Asian Stocks Rise First Time in Seven Days on U.S. Jobs

Asian stocks rose, with the regional benchmark index heading for its first advance in seven days, as better-than-forecast U.S. payrolls boosted confidence in the world’s largest economy and weakened the yen.

Toyota Motor Corp., the world’s largest carmaker by market value, gained 1.5 percent in Tokyo. Fujifilm Holdings Corp. rose 2.8 percent after a French Ebola patient recovered following being given the company’s Avigan drug with another experimental treatment. Casino operators Sands China Ltd. and Galaxy Entertainment Group Ltd. rose 6.6 percent in Hong Kong after tourism arrivals jumped in Macau in the past five days.

The MSCI Asia Pacific Index rose 0.7 percent to 139.08 as of 6:55 p.m. in Hong Kong, for its biggest advance since Sept. 3. The measure retreated 7 percent from a six-year high in July amid concern Chinese growth is slowing and that the Federal Reserve may increase U.S. interest rates sooner as it ends asset purchases. U.S. employers added 248,000 workers last month, exceeding the 215,000 increase predicted by economists.

“We’ve had good news from the U.S. which should place the market well,” Mark Konyn, Hong Kong-based chief executive officer of Cathay Conning Asset Management Ltd., said on Bloomberg Television. “It’s a critical week for the Hong Kong protests. There’s been a significant shortfall in visitors from the mainland and that clearly has a significant impact on the city’s economy.”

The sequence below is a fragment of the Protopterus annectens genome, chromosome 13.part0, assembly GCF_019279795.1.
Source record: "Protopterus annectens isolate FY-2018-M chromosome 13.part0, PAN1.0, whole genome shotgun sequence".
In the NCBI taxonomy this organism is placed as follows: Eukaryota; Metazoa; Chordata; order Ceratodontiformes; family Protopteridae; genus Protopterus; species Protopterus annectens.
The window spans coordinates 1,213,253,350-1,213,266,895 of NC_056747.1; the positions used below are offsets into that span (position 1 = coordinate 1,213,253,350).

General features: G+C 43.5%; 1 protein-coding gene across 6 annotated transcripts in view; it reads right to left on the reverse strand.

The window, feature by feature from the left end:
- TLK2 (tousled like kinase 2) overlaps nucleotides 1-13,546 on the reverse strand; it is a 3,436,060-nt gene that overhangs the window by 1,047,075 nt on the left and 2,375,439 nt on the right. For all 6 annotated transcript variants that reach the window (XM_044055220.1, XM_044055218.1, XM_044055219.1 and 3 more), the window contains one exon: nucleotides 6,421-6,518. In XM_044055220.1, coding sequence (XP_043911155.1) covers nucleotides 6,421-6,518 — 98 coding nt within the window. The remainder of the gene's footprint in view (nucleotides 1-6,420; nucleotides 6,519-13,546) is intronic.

Pro-democracy demonstrations in central Hong Kong thinned after the start of talks with the government, with some roads and schools reopening as tensions eased that police were poised to clear protesters. Civil servants poured back into offices after students removed some barricades in response to an ultimatum from the city’s leader to restore access or face possible police action.

Topix Climbs

Hong Kong’s Hang Seng Index climbed 1.1, gaining for a second day. Sands China surged after saying advanced booking cancellations have been “minimal,” and that it expects full occupancy from Oct. 1-5. Visitor arrivals from China during the period rose 14 percent from a year earlier, Macau’s tourism office said on its website today. Galaxy jumped 6.6 percent to HK$48.35.

Japan’s Topix index climbed 1.1 percent after the yen tumbled 1.2 percent against the dollar on Oct. 3. New Zealand’s NZX 50 Index added 0.1 percent. South Korea’s Kospi index fell 0.4 percent. Taiwan’s Taiex index slid 0.1 percent. Markets in China, India, Singapore, Malaysia and the Philippines were shut for holidays.

Futures on the Standard & Poor’s 500 Index added 0.3 percent. The U.S. equity benchmark gauge climbed 1.1 percent on Oct. 3 after the jobs data.

The surprisingly powerful surge in hiring pushed unemployment to a six-year low of 5.9 percent in September as the U.S. labor market showed renewed vigor, Labor Department data released on Oct. 3 showed. The nation’s economy “is moving strongly in the right direction,” U.S. Treasury Secretary Jacob J. Lew said yesterday on ABC’s “This Week” program.

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